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I was married at 20, and divorced within a year. Since then, I have been facing society’s tainted way of looking at divorced women. When will this change?
It was 2016, I signed a Nikah Nama, and my inbox was filled with hundreds of congratulatory messages from friends and colleagues. I was 20 years old at that time.
I remember being so nervous. My brother was continuously teasing me by cracking silly jokes. I laughed once, which was caught on a camera. A beautiful youthful laugh. My husband was a decade older. He was also happy, or at least he was trying to look so. After a year, right before my rukhsati, he sent me a document. A document that I opened with trembling hands. He had divorced me without any reason. I was dumbfounded.
Living with a label of ‘divorced’ in the subcontinent is considered as shameless, weird, available, arrogant, slut, asexual, bossy, fussy,…! These words and phrases associated with the ‘character’ of a divorced woman are uttered without giving an iota of consideration of anyone’s feelings. But while these words might be used for ‘describing us’ they would never ‘define us.’
In our region, where lives revolve around the axis of marriage, the lives of divorced women are never a fairytale. After a certain age people tend to assume that you’re married and having two (or more) kids. Even the beggars pray that “apki jori salamat rahe” when they see you sitting with a man. The whole society is geared towards that. Starting from the meal discounts in expensive restaurants to the TV advertisements, everyone shouts “two for the price of one”. No one promotes the idea of being single. Nobody bothers to think about it.
Life is not like that seen through rose-tinted lenses for us. It’s like a curse to be in our state. Every day I hear numerous questions from peers like “why don’t you get re-married”? “Why don’t you settle down once again”?
Going to family events, especially weddings, is yet another task. Relatives tease my parents with the constant refrain of why don’t you get your daughter married? “Haye bechari k sath bohat bura hua” (It’s sad what happened to her)…
I still remember the behaviour of my cousins who have stopped talking to me after my divorce. Everywhere I go, people somehow find it their duty to fling unsolicited advice at me. But they don’t want their handsome and educated son to tie a knot with me. For me, they have proposals of over-aged, bald and divorced men. Renting or owning a house is a trial altogether. My character is questionable so I should be banned from getting into their property.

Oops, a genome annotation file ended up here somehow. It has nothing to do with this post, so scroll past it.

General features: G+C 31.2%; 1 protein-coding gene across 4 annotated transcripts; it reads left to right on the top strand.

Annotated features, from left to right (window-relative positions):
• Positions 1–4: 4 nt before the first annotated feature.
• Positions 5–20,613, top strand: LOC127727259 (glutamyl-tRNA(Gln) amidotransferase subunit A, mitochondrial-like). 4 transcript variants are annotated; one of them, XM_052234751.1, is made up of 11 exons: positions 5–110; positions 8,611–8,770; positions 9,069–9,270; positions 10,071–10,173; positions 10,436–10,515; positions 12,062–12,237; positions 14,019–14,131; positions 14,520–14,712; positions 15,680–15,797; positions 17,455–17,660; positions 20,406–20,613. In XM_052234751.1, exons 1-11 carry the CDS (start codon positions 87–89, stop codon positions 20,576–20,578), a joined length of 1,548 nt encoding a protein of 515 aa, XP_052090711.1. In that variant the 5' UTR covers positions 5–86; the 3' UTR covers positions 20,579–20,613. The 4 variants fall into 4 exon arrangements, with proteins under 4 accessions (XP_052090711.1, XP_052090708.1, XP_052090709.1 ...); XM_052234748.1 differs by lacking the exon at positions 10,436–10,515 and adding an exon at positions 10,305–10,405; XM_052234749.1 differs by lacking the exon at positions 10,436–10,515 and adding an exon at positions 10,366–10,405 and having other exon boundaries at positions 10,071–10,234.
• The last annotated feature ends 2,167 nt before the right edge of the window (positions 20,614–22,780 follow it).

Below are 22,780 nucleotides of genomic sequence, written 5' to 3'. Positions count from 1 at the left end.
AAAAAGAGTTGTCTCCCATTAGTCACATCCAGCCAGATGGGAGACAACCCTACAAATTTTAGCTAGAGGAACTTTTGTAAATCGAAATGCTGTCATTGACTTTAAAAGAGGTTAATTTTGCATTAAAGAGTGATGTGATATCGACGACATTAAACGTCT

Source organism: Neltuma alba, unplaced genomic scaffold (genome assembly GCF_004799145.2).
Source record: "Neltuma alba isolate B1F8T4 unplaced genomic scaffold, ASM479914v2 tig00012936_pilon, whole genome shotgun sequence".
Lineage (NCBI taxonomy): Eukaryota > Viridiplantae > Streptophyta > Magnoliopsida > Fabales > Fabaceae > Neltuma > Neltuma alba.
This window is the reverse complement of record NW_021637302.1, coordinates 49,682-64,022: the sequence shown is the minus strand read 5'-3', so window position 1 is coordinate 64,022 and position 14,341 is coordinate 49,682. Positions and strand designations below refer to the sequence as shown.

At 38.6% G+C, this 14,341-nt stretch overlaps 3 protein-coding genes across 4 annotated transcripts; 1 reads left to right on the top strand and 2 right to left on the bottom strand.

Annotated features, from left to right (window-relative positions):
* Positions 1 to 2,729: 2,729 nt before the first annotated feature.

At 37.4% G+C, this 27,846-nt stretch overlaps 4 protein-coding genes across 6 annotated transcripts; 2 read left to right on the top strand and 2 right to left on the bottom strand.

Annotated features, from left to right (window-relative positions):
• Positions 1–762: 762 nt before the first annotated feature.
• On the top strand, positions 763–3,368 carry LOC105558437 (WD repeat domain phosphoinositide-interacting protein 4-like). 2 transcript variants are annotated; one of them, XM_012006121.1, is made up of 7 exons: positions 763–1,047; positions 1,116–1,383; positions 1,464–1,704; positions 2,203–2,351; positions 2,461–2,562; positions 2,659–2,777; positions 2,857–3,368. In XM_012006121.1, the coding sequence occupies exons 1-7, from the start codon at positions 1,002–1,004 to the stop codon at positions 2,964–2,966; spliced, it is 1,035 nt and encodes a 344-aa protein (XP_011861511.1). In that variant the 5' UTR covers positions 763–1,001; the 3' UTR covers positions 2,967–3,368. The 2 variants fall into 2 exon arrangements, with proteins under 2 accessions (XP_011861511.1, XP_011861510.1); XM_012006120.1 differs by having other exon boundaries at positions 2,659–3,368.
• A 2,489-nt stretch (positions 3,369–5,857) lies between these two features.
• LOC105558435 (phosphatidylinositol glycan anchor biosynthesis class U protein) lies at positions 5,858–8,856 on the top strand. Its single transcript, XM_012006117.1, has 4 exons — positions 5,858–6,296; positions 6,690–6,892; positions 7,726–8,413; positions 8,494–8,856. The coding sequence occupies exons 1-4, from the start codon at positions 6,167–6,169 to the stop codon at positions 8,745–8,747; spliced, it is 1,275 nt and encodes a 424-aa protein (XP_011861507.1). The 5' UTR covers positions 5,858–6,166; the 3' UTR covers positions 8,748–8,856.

I am a self-made and ambitious woman. I love my work, but the ‘key to successful life’ cannot be found in my office files. That is only visible in my wedding ring.
On a daily basis, I hear unwelcome and hurtful phrases at the workplace, from not only men but also from married women of my age. People say things “Isko tou paiso ka lalach ho gaya hai” (she has now become greedy about money) behind my back.
Mobility is another factor that creates a problem. People keep an eye on when I go out and when I return. Even in our dramas, divorced women are depicted as ‘intolerable’ and ‘headstrong’, who are responsible for their fates.
The fact is that the society doesn’t pay my bills, doesn’t sit by my side when I’m admitted to a hospital, and thus, doesn’t need to be bothered about me. I am responsible for my actions, so there’s no need to keep a check on me.
Considering me as a burden is not permitted in our religion. Our religion does not allow anyone to push someone into forced marriage. It is better to live alone than to be stuck forever in a mean and failed relationship.
I hope that someday my society learns the formula of ‘live and let live’ and accept the ‘divorced’ statuses of women. Try to be a little more sensitive, less interfering and stop poking noses in other’s businesses.
Author’s note: True story, written as narrated to me.
A version of this was first published here.
Image source: Pixabay
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Bookworm and a keen observer. Mother to two exhilarated kids so when not reading, you
Well written, Fizza!
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